Earlier this month, we brought you news of a lawsuit filed against the Environmental Protection Agency (EPA) over the use of known toxic chemicals in certain flea collars. According to the suit filed by the National Resource Defense Council (NRDC), the EPA knowingly allowed two toxic chemicals — propoxur and tetrachlorvinphos (TCVP) — to be used in flea collars.
Well, apparently this move paid off, as Sergeant’s Pet Care Products Inc. and Wellmark International have agreed to stop using propoxur in their flea collars and products. Following the lawsuit, the EPA amped up efforts to regulate toxins found in flea collars, one of which is propoxur. Propoxur is a known neurotoxin and carcinogenic, and several studies have even linked it to learning disabilities in young children.
It’s important to note that this a voluntary move taken on half of Sergeant’s Pet Care Products Inc. and Wellmark International. When confronted by EPA officials, the two companies agreed to stop using propoxur in their flea collars and products, making the pet aisle at the grocery store just a little bit safer.
“We are pleased to be able to work with EPA to resolve this matter amicably and ensure that our customers can continue to benefit from uninterrupted access to Sergeant’s products. Sergeant’s remains committed to compliance with all applicable regulatory requirements,” said Caryn Stichler, vice president of marketing for Sergeant’s.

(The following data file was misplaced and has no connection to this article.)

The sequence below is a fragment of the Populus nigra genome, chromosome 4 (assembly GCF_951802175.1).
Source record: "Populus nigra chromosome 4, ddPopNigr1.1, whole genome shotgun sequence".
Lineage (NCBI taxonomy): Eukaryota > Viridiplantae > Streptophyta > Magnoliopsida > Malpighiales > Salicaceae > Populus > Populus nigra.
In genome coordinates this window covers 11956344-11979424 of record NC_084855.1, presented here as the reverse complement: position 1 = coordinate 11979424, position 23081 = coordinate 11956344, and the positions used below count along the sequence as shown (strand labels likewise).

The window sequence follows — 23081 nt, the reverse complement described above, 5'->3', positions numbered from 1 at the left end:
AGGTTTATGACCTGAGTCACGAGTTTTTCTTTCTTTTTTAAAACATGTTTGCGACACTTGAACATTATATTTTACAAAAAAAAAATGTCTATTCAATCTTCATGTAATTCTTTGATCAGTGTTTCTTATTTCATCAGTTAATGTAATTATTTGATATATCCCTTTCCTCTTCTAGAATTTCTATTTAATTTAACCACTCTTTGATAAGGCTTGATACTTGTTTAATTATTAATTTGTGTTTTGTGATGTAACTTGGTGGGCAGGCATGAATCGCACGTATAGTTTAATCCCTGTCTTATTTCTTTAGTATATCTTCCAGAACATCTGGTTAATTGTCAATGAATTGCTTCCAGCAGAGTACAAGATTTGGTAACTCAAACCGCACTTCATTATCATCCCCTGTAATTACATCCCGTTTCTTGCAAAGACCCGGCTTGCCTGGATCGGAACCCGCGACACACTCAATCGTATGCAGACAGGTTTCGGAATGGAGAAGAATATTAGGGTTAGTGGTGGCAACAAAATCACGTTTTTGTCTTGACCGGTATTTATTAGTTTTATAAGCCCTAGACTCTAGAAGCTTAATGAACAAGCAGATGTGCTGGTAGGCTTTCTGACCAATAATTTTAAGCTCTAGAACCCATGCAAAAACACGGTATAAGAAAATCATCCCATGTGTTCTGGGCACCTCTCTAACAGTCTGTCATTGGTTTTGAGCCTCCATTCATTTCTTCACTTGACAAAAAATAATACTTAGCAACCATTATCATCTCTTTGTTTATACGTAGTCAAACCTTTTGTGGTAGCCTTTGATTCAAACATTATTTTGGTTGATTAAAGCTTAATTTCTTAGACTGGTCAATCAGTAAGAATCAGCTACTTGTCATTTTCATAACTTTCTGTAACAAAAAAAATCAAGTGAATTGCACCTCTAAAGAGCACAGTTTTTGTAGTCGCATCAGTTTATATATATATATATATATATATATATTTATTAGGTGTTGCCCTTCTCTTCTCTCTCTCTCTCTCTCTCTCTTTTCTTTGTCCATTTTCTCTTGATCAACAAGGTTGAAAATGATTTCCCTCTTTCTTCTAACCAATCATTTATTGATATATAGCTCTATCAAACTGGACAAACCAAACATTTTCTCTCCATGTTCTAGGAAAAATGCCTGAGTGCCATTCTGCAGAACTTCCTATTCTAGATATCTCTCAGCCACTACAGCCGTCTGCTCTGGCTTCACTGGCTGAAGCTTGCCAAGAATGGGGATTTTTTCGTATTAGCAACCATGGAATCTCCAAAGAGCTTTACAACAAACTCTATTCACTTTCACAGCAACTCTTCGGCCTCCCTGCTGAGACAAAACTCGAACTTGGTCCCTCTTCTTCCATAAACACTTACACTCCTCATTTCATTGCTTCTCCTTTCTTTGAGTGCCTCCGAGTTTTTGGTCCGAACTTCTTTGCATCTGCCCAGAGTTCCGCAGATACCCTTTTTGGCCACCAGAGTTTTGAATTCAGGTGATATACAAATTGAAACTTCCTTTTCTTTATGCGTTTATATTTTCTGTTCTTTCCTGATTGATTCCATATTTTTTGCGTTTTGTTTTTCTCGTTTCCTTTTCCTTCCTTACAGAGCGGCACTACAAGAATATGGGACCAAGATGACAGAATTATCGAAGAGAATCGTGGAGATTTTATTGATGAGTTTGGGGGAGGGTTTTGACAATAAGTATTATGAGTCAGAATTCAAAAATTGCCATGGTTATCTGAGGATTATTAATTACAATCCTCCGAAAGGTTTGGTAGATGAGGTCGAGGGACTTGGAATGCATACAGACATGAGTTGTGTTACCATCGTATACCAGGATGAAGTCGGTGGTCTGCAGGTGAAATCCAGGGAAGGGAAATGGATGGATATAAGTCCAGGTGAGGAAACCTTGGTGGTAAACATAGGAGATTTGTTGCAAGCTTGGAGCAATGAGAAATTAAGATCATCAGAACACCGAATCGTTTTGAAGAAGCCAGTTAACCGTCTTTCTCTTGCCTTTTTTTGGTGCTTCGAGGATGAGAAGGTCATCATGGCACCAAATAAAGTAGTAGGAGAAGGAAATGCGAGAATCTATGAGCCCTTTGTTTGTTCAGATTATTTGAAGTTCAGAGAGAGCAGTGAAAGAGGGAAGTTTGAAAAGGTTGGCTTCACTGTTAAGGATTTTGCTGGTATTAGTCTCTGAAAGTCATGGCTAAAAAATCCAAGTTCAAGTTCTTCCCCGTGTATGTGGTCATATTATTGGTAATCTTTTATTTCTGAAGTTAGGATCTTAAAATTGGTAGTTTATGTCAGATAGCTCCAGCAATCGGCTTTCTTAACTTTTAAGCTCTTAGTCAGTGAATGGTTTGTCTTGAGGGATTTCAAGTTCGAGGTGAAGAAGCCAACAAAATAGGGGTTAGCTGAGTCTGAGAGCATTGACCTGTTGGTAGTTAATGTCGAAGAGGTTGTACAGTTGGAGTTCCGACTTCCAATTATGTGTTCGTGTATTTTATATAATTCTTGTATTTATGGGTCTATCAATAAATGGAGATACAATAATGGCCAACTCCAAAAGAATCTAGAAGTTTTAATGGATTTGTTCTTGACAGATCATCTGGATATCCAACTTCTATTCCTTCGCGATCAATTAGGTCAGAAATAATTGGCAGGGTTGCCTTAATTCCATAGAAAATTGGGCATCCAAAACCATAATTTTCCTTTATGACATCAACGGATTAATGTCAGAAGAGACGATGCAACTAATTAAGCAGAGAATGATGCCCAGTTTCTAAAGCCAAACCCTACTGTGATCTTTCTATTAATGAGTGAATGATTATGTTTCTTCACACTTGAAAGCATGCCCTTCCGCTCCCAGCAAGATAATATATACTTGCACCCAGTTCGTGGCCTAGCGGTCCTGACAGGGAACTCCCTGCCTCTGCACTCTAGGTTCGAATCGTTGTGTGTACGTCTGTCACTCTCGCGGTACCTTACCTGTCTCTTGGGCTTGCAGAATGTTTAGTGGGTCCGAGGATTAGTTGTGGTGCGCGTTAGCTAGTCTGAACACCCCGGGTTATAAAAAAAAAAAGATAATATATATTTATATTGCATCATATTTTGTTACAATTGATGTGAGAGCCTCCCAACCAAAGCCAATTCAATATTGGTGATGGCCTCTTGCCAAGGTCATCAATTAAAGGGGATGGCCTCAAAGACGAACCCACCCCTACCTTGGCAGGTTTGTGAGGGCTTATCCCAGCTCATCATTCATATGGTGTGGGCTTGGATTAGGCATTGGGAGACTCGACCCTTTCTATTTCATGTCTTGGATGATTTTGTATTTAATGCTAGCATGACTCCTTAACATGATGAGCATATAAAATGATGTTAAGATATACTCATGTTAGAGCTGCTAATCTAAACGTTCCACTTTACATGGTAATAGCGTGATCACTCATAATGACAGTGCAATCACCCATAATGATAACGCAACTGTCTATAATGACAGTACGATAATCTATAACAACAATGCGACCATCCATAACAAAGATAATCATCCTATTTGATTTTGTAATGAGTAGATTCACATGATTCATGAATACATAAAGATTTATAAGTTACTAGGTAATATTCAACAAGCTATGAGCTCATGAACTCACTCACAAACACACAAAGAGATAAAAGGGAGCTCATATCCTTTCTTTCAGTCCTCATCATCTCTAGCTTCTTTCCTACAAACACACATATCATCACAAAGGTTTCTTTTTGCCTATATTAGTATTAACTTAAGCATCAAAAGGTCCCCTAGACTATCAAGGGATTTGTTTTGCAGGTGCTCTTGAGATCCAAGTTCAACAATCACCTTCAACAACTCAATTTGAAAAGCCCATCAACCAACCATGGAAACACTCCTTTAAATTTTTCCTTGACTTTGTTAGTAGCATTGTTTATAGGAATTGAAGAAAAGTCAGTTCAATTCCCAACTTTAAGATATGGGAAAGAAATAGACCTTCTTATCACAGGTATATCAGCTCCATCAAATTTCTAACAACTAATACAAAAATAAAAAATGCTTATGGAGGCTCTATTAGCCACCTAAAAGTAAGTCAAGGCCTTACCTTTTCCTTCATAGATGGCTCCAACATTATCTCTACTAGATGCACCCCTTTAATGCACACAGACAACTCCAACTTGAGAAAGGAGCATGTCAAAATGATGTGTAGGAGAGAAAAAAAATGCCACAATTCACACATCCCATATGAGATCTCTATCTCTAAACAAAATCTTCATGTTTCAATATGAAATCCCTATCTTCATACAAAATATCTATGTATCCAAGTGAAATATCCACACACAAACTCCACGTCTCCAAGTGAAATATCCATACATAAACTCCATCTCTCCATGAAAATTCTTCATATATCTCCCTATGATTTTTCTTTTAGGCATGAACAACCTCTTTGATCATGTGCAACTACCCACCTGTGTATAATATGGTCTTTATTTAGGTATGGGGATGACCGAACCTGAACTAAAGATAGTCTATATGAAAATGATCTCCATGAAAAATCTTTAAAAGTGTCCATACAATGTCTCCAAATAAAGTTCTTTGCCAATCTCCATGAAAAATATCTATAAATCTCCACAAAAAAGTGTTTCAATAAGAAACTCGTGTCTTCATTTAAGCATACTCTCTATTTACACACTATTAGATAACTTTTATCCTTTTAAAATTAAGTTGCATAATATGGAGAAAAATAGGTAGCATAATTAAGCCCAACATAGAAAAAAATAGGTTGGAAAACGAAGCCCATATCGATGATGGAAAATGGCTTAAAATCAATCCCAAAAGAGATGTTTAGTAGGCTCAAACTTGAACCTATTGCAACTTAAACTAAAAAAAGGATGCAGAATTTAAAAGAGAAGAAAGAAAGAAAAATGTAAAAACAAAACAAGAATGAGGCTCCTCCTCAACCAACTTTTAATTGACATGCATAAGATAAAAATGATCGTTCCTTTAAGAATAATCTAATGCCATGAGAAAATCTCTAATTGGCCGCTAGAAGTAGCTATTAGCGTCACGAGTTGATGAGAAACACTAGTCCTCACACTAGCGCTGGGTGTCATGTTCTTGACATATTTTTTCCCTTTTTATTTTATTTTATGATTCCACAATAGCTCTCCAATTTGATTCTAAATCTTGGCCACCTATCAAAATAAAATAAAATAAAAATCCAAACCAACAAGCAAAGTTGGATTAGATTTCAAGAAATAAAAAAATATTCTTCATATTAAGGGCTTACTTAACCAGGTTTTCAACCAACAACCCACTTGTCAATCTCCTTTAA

But here’s the catch: the two companies won’t officially stop using propoxur until April 1st, 2015, and they won’t stop selling them until one year later. You have to remember that pet companies have a lot of capital invested into their products, and simply pulling an entire line of products is a heavy financial burden that can have devastating consequences.
So, what should you do if you currently have a flea collar (or several) containing propoxur? While there’s no official recall on products containing this toxic chemical, it’s still something that I do not recommend using on pets. Most peoples won’t exhibit any ill side effects from its use, but it’s those 1 in 100 instances where it can cause serious health issues. Don’t take the risk with your dog’s health, and choose some of the more natural, pet-friendly treatment solutions for your pet’s flea problem.
Are you glad to hear these flea collars have finally been removed from the market? Let us know in the comments section below!